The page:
Department of Psychiatry and Behavioral Sciences, and Department of Medicine, Memorial Sloan-Kettering Cancer Center, New York, New York, USA

    Key Words. Adjuvant treatment • Interferon • Melanoma • Risk–benefit • Survival

    Correspondence: Paul B. Chapman, M.D., Memorial Sloan-Kettering Cancer Center, 1275 York Avenue, New York, New York 10021, USA. Telephone: 212-639-5015; Fax: 212-704-4352; e-mail: chapmanp@mskcc.org

    Received May 31, 2005; accepted for publication August 1, 2005.

    LEARNING OBJECTIVES

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    Learning objectives

    Abstract

    Introduction

    The benefits and risks…

    How do we determine…

    Patient decision-making about hd…

    Subjective benefits of hd…

    Decision rules for discussing…

    Other options for adjuvant…

    Disclosure of potential…

    References

    After completing this course, the reader will be able to:

    Describe the benefits of adjuvant high-dose interferon- therapy to melanoma patients.

    List the toxicities most commonly associated with adjuvant high-dose interferon- therapy in melanoma patients.

    Assist patients with melanoma to decide whether to choose adjuvant high-dose interferon- therapy.

    Access and take the CME test online and receive 1 hour of AMA PRA category 1 credit at CME.TheOncologist.com

    ABSTRACT

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    Learning objectives

    Abstract

    Introduction

    The benefits and risks…

    How do we determine…

    Patient decision-making about hd…

    Subjective benefits of hd…

    Decision rules for discussing…

    Other options for adjuvant…

    Disclosure of potential…

    References

    High-dose interferon-2b is a U.S. Food and Drug Administration–approved adjuvant treatment for stage III melanoma, and yet, because of its limited efficacy and well-known toxicity, it is not universally accepted by patients and oncologists. In this paper, we evaluate the benefits and risks of adjuvant high-dose interferon-2b and try to provide a framework to help oncologists guide patients trying to decide whether to undergo adjuvant high-dose interferon therapy.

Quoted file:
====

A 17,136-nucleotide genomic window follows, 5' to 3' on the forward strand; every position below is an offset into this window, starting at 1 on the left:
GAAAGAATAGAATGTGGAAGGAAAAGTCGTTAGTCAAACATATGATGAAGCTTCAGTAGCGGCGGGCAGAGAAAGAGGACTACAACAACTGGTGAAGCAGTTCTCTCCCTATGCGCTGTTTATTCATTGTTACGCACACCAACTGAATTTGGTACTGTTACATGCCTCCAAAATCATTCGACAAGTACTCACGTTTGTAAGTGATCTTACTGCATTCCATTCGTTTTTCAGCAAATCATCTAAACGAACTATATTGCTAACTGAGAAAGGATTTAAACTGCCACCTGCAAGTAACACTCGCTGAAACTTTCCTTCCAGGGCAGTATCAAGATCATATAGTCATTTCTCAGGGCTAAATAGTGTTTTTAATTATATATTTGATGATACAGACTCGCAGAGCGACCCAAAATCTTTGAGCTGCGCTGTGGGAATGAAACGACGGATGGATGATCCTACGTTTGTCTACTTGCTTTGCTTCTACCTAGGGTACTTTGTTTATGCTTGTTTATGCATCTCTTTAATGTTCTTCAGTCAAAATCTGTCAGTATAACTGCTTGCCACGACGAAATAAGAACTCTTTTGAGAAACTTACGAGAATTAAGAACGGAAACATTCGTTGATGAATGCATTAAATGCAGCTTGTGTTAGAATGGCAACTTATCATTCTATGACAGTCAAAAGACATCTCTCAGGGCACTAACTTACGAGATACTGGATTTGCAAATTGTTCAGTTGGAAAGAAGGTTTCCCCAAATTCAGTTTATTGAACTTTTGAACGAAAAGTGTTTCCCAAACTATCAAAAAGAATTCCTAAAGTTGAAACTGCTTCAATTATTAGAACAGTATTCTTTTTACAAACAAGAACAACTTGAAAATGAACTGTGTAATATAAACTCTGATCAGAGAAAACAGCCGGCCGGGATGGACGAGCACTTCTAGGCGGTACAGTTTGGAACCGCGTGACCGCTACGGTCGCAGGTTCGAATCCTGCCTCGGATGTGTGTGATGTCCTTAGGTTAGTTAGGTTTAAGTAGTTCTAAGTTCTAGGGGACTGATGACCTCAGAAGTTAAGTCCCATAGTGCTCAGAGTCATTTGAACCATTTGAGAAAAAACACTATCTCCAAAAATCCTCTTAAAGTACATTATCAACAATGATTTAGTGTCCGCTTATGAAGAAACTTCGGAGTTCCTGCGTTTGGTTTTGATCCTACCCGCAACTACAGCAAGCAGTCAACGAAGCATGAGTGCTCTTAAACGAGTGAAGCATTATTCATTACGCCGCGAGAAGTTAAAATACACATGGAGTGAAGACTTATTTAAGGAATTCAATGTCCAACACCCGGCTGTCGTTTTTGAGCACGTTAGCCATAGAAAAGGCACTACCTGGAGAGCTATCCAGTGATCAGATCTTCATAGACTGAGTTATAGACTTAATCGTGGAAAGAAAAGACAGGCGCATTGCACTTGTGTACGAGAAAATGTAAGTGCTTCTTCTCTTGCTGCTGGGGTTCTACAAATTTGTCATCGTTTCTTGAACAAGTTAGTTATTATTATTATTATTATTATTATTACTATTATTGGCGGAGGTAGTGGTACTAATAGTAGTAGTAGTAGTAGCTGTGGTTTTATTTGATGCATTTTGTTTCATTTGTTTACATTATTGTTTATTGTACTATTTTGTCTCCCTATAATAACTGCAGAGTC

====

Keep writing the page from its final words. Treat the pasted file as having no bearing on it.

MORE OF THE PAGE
INTRODUCTION

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    Learning objectives

    Abstract

    Introduction

    The benefits and risks…

    How do we determine…

    Patient decision-making about hd…

    Subjective benefits of hd…

    Decision rules for discussing…

    Other options for adjuvant…

    Disclosure of potential…

    References

    The value of a year of high-dose interferon-2b (HD IFN) for the adjuvant treatment of stage III melanoma remains a source of controversy among oncologists and patients. Since it is a U.S. Food and Drug Administration–approved treatment and is administered on an outpatient basis, some oncologists recommend it to all stage III melanoma patients after complete surgical resection. However, a substantial proportion of oncologists feel that the benefits of adjuvant HD IFN treatment do not justify the toxicities. Initially, some of this controversy arose from the lack of mature results from the two randomized phase III trials comparing adjuvant HD IFN with observation [1, 2]. Over the past few years, however, these data have matured, and an updated pooled analysis has recently been published [3]. These data, which are reviewed below, can be considered to represent the final word on the value of HD IFN, and as a result, it seems timely to consider how oncologists can help patients weigh the risks and benefits of adjuvant HD IFN treatment and so come to an informed decision on whether to undergo this treatment.

    THE BENEFITS AND RISKS ASSOCIATED WITH ADJUVANT HD IFN

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    Learning objectives

    Abstract

    Introduction

    The benefits and risks…

    How do we determine…

    Patient decision-making about hd…

    Subjective benefits of hd…